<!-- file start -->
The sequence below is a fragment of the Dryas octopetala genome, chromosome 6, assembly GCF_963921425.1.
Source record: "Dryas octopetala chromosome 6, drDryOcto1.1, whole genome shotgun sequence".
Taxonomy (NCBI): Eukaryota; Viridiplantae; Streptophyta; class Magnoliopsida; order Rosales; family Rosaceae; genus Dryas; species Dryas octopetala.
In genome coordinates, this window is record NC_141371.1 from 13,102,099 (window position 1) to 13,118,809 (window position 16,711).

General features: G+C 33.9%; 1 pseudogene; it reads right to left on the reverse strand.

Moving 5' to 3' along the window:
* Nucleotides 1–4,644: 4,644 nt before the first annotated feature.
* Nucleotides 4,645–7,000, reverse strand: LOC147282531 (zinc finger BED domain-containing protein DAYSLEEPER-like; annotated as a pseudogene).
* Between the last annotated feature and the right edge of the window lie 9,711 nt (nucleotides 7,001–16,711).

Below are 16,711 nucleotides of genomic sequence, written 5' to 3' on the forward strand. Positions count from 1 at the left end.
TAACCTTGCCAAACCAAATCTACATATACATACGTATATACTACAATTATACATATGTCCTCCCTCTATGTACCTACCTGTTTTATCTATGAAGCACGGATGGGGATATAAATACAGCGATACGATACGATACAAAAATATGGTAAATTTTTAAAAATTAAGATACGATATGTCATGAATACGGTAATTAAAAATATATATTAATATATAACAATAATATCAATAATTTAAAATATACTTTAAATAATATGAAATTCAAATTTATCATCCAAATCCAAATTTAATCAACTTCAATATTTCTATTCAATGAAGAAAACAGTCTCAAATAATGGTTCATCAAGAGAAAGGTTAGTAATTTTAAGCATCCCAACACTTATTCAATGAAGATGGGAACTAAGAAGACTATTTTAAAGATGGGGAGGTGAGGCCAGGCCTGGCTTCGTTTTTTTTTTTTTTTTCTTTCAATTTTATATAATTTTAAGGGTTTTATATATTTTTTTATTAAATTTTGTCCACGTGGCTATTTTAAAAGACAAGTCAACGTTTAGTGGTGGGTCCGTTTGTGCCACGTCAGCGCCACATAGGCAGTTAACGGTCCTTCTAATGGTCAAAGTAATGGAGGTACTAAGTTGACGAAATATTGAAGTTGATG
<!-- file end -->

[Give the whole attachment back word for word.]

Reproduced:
The sequence below is a fragment of the Dryas octopetala genome, chromosome 6, assembly GCF_963921425.1.
Source record: "Dryas octopetala chromosome 6, drDryOcto1.1, whole genome shotgun sequence".
Taxonomy (NCBI): Eukaryota; Viridiplantae; Streptophyta; class Magnoliopsida; order Rosales; family Rosaceae; genus Dryas; species Dryas octopetala.
In genome coordinates, this window is record NC_141371.1 from 13,102,099 (window position 1) to 13,118,809 (window position 16,711).

General features: G+C 33.9%; 1 pseudogene; it reads right to left on the reverse strand.

Moving 5' to 3' along the window:
* Nucleotides 1–4,644: 4,644 nt before the first annotated feature.
* Nucleotides 4,645–7,000, reverse strand: LOC147282531 (zinc finger BED domain-containing protein DAYSLEEPER-like; annotated as a pseudogene).
* Between the last annotated feature and the right edge of the window lie 9,711 nt (nucleotides 7,001–16,711).

Below are 16,711 nucleotides of genomic sequence, written 5' to 3' on the forward strand. Positions count from 1 at the left end.
TAACCTTGCCAAACCAAATCTACATATACATACGTATATACTACAATTATACATATGTCCTCCCTCTATGTACCTACCTGTTTTATCTATGAAGCACGGATGGGGATATAAATACAGCGATACGATACGATACAAAAATATGGTAAATTTTTAAAAATTAAGATACGATATGTCATGAATACGGTAATTAAAAATATATATTAATATATAACAATAATATCAATAATTTAAAATATACTTTAAATAATATGAAATTCAAATTTATCATCCAAATCCAAATTTAATCAACTTCAATATTTCTATTCAATGAAGAAAACAGTCTCAAATAATGGTTCATCAAGAGAAAGGTTAGTAATTTTAAGCATCCCAACACTTATTCAATGAAGATGGGAACTAAGAAGACTATTTTAAAGATGGGGAGGTGAGGCCAGGCCTGGCTTCGTTTTTTTTTTTTTTTTCTTTCAATTTTATATAATTTTAAGGGTTTTATATATTTTTTTATTAAATTTTGTCCACGTGGCTATTTTAAAAGACAAGTCAACGTTTAGTGGTGGGTCCGTTTGTGCCACGTCAGCGCCACATAGGCAGTTAACGGTCCTTCTAATGGTCAAAGTAATGGAGGTACTAAGTTGACGAAATATTGAAGTTGATG